Fun Facts Friday: E..Y. Harburg

April 8, 2016

E. Y. Harburg (8 April, 1898 – 5 March, 1981) was an American songwriter and book author who is mostly known for his hit songs for Hollywood and Broadway

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1)      Born as Isidore Hochberg in New York’s Lower East Side to Jewish immigrants from Russia, he was the youngest of four children (out of 10) who survived to adulthood.

2)      His nickname, Yipsel, is Yiddish for squirrel because he was always moving around.

3)      He attended high school at Townsend Harris Hall, an experimental school for talented children where he worked at the school newspaper with Ira Gershwin (a fellow student), who later on introduced him to composers and writers.

4)      Americana, a 1932 revue, Mr. Harburg worte “Brother, Can You Spare a Dime?” which was considered to be the anthem of the Depression and an anti-capitalist propgranda.

5)      In 1939 Mr. Harburg, along with his long time writing partner Harold Arlen, scored the movie The Wizard of Oz. Mr. Harburg approached the movie as a depression fantasy.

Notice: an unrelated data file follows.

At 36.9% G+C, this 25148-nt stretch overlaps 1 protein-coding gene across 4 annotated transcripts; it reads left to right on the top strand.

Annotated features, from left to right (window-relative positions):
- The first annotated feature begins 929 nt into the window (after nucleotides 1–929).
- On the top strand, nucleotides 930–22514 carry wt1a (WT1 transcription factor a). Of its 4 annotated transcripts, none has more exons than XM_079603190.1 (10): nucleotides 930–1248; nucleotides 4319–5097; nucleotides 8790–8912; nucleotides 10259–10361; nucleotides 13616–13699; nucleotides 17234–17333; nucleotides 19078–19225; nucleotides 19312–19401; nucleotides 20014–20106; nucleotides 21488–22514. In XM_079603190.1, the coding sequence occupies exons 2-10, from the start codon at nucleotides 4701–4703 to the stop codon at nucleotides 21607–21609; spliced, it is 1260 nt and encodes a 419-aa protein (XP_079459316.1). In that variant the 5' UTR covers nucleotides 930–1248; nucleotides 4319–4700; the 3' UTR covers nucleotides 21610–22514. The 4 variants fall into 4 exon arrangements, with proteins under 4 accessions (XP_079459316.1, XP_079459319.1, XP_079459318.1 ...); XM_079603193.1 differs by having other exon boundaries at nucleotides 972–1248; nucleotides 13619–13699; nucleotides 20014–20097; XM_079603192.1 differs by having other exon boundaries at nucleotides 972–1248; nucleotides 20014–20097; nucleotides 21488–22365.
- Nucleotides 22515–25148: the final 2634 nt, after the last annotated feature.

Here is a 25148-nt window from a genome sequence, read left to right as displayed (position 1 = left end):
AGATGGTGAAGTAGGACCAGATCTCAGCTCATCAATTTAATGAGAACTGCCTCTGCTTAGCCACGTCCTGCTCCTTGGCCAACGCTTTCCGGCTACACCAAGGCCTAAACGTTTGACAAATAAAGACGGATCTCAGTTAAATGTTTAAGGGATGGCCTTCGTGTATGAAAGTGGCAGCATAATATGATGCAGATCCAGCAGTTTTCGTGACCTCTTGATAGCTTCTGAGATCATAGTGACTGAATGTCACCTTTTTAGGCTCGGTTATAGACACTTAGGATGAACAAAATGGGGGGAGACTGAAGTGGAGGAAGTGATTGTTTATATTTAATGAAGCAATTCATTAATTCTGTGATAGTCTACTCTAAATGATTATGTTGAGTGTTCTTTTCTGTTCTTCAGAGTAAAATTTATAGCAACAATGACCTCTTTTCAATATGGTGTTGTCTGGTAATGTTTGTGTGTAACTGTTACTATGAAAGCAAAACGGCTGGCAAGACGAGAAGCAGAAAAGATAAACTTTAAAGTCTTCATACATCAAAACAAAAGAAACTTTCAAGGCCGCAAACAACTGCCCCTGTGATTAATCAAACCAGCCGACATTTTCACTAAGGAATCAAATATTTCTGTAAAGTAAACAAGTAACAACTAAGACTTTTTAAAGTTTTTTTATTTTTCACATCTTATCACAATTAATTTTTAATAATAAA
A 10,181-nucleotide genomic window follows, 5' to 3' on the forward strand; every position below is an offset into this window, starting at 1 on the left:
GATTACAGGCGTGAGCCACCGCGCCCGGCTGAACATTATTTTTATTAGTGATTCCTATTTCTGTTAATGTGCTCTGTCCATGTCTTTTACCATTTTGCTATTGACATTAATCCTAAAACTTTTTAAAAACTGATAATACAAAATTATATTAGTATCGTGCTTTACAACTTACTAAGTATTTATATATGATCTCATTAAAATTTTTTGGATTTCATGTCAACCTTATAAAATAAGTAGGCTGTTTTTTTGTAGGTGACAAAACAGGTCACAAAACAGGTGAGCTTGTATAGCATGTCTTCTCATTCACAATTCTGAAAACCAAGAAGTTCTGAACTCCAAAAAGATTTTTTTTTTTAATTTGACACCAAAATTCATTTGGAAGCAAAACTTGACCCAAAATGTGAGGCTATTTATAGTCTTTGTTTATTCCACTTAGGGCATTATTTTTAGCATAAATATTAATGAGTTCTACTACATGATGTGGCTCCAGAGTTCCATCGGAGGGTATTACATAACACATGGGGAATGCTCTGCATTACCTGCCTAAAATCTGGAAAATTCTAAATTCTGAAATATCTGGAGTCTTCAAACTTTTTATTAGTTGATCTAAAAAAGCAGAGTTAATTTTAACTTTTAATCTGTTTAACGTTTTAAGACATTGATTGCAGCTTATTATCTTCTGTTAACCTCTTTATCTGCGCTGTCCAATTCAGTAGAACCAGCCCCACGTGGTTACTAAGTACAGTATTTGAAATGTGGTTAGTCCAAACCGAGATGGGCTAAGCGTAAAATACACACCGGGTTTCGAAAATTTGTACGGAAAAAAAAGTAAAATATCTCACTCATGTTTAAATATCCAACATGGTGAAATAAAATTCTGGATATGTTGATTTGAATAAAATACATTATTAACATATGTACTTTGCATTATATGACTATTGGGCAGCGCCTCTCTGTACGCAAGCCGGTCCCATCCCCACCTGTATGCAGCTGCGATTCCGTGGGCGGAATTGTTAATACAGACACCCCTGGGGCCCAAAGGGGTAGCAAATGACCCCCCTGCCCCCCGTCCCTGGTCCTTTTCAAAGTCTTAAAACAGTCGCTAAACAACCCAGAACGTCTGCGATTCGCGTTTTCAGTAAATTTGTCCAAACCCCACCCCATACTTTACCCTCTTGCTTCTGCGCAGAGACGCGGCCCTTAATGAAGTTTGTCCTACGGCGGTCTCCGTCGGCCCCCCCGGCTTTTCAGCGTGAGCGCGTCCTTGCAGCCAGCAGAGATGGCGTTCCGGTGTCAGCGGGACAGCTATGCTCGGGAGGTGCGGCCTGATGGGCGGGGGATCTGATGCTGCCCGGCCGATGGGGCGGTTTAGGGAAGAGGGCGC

6)      The Broadway musical Finian’s Rainbow is considered to be Harburg’s masterpiece.

7)      Mr. Harburg was involved in several radical groups (but never of the Communist Party itself) and was blacklisted in Hollywood.

8)      The United States Postal Service issued a commemorative stamp in 2005 recognizing Mr. Harburg’s accomplishments.

9)      In 1968, Harburg and Arlen wrote Silent Spring to commemorate the death of Martin Luther King, Jr.

10)   Mr. Harburg died of a heart attack (not a traffic accident) while sitting at a light, in his car, on Hollywood Boulevard.

 

Zohar – Man of la Book

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